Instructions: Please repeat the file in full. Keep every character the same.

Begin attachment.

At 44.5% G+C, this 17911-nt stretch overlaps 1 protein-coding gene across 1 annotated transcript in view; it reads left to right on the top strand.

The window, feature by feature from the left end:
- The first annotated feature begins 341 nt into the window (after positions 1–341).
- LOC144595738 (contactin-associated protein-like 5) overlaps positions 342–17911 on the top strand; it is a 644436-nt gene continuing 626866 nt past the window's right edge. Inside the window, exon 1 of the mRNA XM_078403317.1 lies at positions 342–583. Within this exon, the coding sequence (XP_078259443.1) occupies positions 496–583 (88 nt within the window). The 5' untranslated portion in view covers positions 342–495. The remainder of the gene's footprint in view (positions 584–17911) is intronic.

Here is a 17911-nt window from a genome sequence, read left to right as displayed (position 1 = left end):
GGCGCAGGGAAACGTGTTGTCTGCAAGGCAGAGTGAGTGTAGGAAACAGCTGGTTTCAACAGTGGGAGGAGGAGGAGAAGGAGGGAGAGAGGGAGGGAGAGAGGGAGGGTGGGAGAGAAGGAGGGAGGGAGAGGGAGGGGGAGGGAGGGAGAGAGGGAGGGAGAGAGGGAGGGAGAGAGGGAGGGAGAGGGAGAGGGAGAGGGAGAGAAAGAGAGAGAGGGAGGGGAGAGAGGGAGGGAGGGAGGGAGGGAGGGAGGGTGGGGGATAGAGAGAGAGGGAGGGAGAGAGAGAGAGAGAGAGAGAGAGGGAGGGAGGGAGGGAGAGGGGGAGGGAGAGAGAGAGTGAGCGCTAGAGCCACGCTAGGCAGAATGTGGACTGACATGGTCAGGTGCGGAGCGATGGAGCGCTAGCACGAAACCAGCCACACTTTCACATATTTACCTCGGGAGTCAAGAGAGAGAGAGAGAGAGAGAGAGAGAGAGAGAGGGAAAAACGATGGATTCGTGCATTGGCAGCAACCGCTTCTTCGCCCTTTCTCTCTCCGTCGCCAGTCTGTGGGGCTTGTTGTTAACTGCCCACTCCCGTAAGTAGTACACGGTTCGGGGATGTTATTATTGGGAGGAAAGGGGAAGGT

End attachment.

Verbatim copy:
At 44.5% G+C, this 17911-nt stretch overlaps 1 protein-coding gene across 1 annotated transcript in view; it reads left to right on the top strand.

The window, feature by feature from the left end:
- The first annotated feature begins 341 nt into the window (after positions 1–341).
- LOC144595738 (contactin-associated protein-like 5) overlaps positions 342–17911 on the top strand; it is a 644436-nt gene continuing 626866 nt past the window's right edge. Inside the window, exon 1 of the mRNA XM_078403317.1 lies at positions 342–583. Within this exon, the coding sequence (XP_078259443.1) occupies positions 496–583 (88 nt within the window). The 5' untranslated portion in view covers positions 342–495. The remainder of the gene's footprint in view (positions 584–17911) is intronic.

Here is a 17911-nt window from a genome sequence, read left to right as displayed (position 1 = left end):
GGCGCAGGGAAACGTGTTGTCTGCAAGGCAGAGTGAGTGTAGGAAACAGCTGGTTTCAACAGTGGGAGGAGGAGGAGAAGGAGGGAGAGAGGGAGGGAGAGAGGGAGGGTGGGAGAGAAGGAGGGAGGGAGAGGGAGGGGGAGGGAGGGAGAGAGGGAGGGAGAGAGGGAGGGAGAGAGGGAGGGAGAGGGAGAGGGAGAGGGAGAGAAAGAGAGAGAGGGAGGGGAGAGAGGGAGGGAGGGAGGGAGGGAGGGAGGGTGGGGGATAGAGAGAGAGGGAGGGAGAGAGAGAGAGAGAGAGAGAGAGGGAGGGAGGGAGGGAGAGGGGGAGGGAGAGAGAGAGTGAGCGCTAGAGCCACGCTAGGCAGAATGTGGACTGACATGGTCAGGTGCGGAGCGATGGAGCGCTAGCACGAAACCAGCCACACTTTCACATATTTACCTCGGGAGTCAAGAGAGAGAGAGAGAGAGAGAGAGAGAGAGAGAGGGAAAAACGATGGATTCGTGCATTGGCAGCAACCGCTTCTTCGCCCTTTCTCTCTCCGTCGCCAGTCTGTGGGGCTTGTTGTTAACTGCCCACTCCCGTAAGTAGTACACGGTTCGGGGATGTTATTATTGGGAGGAAAGGGGAAGGT